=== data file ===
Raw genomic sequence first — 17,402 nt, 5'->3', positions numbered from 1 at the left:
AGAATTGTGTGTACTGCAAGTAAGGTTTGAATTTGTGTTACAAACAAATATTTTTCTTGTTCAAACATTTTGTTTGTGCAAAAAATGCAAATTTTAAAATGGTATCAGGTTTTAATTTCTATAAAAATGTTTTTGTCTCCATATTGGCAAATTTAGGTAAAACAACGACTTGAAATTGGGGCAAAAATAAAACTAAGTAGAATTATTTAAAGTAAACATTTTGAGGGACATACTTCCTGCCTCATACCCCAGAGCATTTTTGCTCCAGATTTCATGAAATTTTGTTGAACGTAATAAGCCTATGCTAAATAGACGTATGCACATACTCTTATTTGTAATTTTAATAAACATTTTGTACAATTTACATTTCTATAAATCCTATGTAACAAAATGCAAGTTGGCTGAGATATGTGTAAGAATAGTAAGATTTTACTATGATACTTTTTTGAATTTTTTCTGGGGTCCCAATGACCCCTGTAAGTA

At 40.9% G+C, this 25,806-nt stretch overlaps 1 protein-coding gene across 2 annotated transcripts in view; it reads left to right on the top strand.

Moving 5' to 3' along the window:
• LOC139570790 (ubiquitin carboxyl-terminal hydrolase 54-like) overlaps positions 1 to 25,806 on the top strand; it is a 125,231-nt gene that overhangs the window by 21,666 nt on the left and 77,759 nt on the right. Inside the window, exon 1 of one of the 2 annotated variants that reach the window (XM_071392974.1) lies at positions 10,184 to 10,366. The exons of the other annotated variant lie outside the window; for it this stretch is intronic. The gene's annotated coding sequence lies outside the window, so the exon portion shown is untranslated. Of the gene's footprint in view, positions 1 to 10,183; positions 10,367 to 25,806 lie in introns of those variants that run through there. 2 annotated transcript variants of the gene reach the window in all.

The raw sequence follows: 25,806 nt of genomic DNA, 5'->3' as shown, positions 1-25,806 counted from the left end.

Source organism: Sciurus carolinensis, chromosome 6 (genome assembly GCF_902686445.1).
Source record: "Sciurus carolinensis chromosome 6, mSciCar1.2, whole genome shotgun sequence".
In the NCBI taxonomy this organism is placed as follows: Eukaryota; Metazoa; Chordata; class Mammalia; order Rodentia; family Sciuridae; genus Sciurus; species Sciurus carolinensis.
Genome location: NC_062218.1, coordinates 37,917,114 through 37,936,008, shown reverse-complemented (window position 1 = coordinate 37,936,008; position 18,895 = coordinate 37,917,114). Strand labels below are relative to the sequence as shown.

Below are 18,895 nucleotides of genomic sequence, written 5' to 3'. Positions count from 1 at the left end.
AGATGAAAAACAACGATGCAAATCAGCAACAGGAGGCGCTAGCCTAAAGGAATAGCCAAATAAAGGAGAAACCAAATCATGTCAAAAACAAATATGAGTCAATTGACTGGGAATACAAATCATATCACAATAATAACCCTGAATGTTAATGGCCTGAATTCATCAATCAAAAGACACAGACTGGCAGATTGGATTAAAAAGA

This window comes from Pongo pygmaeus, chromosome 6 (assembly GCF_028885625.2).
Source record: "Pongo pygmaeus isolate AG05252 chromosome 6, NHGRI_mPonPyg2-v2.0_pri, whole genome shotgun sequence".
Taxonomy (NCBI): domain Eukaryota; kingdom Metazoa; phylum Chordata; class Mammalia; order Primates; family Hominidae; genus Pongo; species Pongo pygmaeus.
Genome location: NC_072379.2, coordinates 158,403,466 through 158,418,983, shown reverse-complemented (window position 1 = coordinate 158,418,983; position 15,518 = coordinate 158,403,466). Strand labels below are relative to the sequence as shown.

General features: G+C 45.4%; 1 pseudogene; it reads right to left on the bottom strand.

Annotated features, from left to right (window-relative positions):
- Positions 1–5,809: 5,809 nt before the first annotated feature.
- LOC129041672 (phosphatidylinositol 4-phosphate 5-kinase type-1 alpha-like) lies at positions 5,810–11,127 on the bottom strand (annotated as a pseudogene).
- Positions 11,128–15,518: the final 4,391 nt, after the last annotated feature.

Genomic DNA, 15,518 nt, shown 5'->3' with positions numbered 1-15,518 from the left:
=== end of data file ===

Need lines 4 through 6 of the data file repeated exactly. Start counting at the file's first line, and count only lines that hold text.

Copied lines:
Moving 5' to 3' along the window:
• LOC139570790 (ubiquitin carboxyl-terminal hydrolase 54-like) overlaps positions 1 to 25,806 on the top strand; it is a 125,231-nt gene that overhangs the window by 21,666 nt on the left and 77,759 nt on the right. Inside the window, exon 1 of one of the 2 annotated variants that reach the window (XM_071392974.1) lies at positions 10,184 to 10,366. The exons of the other annotated variant lie outside the window; for it this stretch is intronic. The gene's annotated coding sequence lies outside the window, so the exon portion shown is untranslated. Of the gene's footprint in view, positions 1 to 10,183; positions 10,367 to 25,806 lie in introns of those variants that run through there. 2 annotated transcript variants of the gene reach the window in all.

The raw sequence follows: 25,806 nt of genomic DNA, 5'->3' as shown, positions 1-25,806 counted from the left end.